That was the basic decision matrix in the Justice Department white paper on the subject leaked a year ago and which I analyzed for The National Interest. The test seems reasonable enough and, if applied strictly, would eliminate most of the slippery slope concerns. As I noted at the time,
There’s no denying that al Qaeda poses a unique threat to the safety of American citizens. Operating in ungoverned spaces of Pakistan, Yemen, and elsewhere, they’re largely out of the reach of traditional law enforcement. If al-Awlaki or Khan were performing the exact same acts in Cleveland—or, indeed, London, Paris, or Sydney—they would have been targeted for arrest and extradition, not assassination.
My concern wasn’t so much with the rubric but the fact that president was deciding to implement it on his own accord and that we had to take his word that it was being followed:
Even so, American citizens should nonetheless be wary of granting the president the power to single out citizens for killing based simply on his own judgment. Aside from being plainly unconstitutional, it’s simply too much trust to place in a single individual. At the very least, the rules ought to be spelled out in legislation that has passed both Houses of Congress and survived judicial scrutiny for constitutionality rather than made internally.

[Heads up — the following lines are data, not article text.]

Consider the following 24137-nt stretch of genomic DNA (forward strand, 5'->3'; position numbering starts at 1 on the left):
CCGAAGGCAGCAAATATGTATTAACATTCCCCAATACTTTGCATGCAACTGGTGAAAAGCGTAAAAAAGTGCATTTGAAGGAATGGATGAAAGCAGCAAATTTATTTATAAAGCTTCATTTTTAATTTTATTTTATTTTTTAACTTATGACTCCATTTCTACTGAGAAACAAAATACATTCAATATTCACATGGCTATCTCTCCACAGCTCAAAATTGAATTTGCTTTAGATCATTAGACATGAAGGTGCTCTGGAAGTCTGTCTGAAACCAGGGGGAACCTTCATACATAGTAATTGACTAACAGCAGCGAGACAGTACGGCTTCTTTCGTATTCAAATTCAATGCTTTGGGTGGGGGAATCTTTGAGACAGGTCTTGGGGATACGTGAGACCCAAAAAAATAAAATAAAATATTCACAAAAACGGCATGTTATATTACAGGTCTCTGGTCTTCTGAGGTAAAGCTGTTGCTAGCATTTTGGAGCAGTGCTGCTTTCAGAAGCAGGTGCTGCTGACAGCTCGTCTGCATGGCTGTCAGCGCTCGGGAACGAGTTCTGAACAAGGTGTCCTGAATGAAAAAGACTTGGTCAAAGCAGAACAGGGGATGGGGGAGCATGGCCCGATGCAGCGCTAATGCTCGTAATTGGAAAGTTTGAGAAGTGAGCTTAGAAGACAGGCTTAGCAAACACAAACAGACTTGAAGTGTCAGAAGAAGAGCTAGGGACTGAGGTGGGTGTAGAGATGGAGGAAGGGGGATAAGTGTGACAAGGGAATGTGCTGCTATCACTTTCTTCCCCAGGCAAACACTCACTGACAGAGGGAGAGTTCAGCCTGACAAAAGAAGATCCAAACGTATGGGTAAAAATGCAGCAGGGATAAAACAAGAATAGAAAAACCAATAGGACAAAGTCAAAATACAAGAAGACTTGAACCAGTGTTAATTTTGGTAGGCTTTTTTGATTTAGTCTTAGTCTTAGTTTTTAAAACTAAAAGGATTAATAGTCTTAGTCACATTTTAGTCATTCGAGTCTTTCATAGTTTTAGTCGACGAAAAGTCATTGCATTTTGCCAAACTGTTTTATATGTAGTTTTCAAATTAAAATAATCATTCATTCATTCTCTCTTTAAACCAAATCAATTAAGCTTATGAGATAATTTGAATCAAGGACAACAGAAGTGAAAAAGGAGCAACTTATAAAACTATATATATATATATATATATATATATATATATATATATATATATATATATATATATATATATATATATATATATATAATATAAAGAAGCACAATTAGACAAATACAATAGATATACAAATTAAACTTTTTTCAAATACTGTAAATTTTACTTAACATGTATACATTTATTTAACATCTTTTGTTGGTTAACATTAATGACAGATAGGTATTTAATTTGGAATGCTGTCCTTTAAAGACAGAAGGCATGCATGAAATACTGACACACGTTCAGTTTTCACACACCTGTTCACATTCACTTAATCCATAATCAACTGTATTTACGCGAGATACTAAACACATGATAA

Further, in addition to checks and balances, there has to be more transparency. The notion that the government can compile a list of citizens for killing, not tell anyone who’s on it or how they got there, is simply un-American. Surely, a modern version of a WANTED: DEAD OR ALIVE notice could be publicly circulated, with a listing of the particulars. Maybe the named individual would turn himself in rather than wait for the drones to find him. Or maybe he’d hire an attorney to present evidence he’s not actually an imminent threat to American citizens.
While I applaud President Obama for wrestling with the issue and announcing tighter rules—and tend to think military operations ought be carried out by the military, not intelligence services—I’m rather dubious of the military/intelligence distinction in this particular instance. If the killing is going to take place in a country where we’re not at war and where the host government has not given us permission to operate, there’s no obvious reason why it makes any difference whether the CIA or the Air Force is doing the deed. Indeed, the administration admits as much: